According to the National Coalition Against Domestic Violence, about 20 people in the US experience domestic violence every minute. This means that almost 10 million people experience abuse from their intimate partners yearly.
What can you do about such charges? Fortunately, you can do something about it. But before we get to that, let’s examine what defines domestic violence and some signs indicating the crime.
What are Domestic Violence and its Signs?
Physical abuse is not the only sign of domestic violence. Emotional harassment, financial abuse, sexual abuse, and psychological abuse all fall under domestic violence. In Arizona, domestic violence means mental, physical, verbal, or any other type of violence against a child, a former spouse, or a current one.
Emotional Abuse Signs
One sure sign of emotional abuse is fear. If the accused is guilty, their victims may show fear. Fear results from the abuse, especially if the victim cannot be vocal about the abuse.
Here are some signs that show emotional abuse:
- Sudden low esteem
- Suicide attempt
- Loss of interest in their once-favorite activities
- New meek behavior
- A once-social person wants solitude
Physical abuse is the most common of domestic violence cases. Physical abuse involves an abuser hitting and beating up their victim.
The victim can provide evidence of physical by showing these signs;
- Black eye/eyes
- Neck marks (red or purple)
- Bruised arms
- Busted lips
- A new drug problem
- Sprained wrists
Financial abuse cases are not so popular because the victims may not notice them yet. However, the state of Arizona recognizes financial abuse as a form of domestic violence, and you may be charged with domestic violence.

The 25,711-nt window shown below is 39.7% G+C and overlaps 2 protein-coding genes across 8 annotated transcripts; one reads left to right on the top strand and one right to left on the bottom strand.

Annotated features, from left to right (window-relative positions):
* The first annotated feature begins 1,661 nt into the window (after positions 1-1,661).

Here are some sure signs and evidence that you may have committed financial abuse on your spouse or someone else you are domestically related to:
- Subtly forcing them to give control over their money
- Forcing someone to withdraw cash or borrow loans in their name
- Including your name in their accounts
- Forcing the victim to show how they spent their money
- Moving benefits to an account, the victim has no access to
- Stopping them from accessing their bank accounts, credit card accounts, or loans.
What to Do if You Face Domestic Violence Charges
These are some signs a court in Arizona might look for when someone is accused of domestic violence. The prosecution team must prove that you committed the crime of domestic violence.
If you’re accused of domestic violence, the first action you need to take is to find a domestic violence lawyer in Phoenix or wherever you’re located. The lawyer will examine your case and try to find possible weaknesses. The evidence must show that you were involved domestically with the apparent victim.
Some of the defenses your lawyer might use to fight the charges include:
- Lack of enough evidence
- Mistaken identity
- Forced confessions
- Entrapment, among others.
A domestic violence lawyer may not guarantee the results, but they can request that the state court dismisses your case. The lawyer can also fight for reduced charges and lower sentences or request bail.
Apart from getting a lawyer, here’s what you can further do;
- You may need to understand the charges against you and the potential consequences of domestic violence in Arizona.
- Follow any court orders or protective orders issued against you. You must also cooperate with law enforcement and the court system throughout the legal process.
- Refrain from contacting the alleged victim and avoid any behavior perceived as threatening or intimidating.
- Be honest with your attorney and provide them with all relevant information to help build your defense.
- Attend all scheduled court hearings and follow any instructions or requirements from the court.
- If there’s enough evidence, the lawyer may also remove the evidence if it is inconsistent with the legal regulations, procedures, and standards.
Facing domestic violence charges could cause havoc in your life. You may face limited job opportunities, negative background checks, or being forced to move places. Consider seeking help before things get out of hand, and if they do, contact the relevant authorities.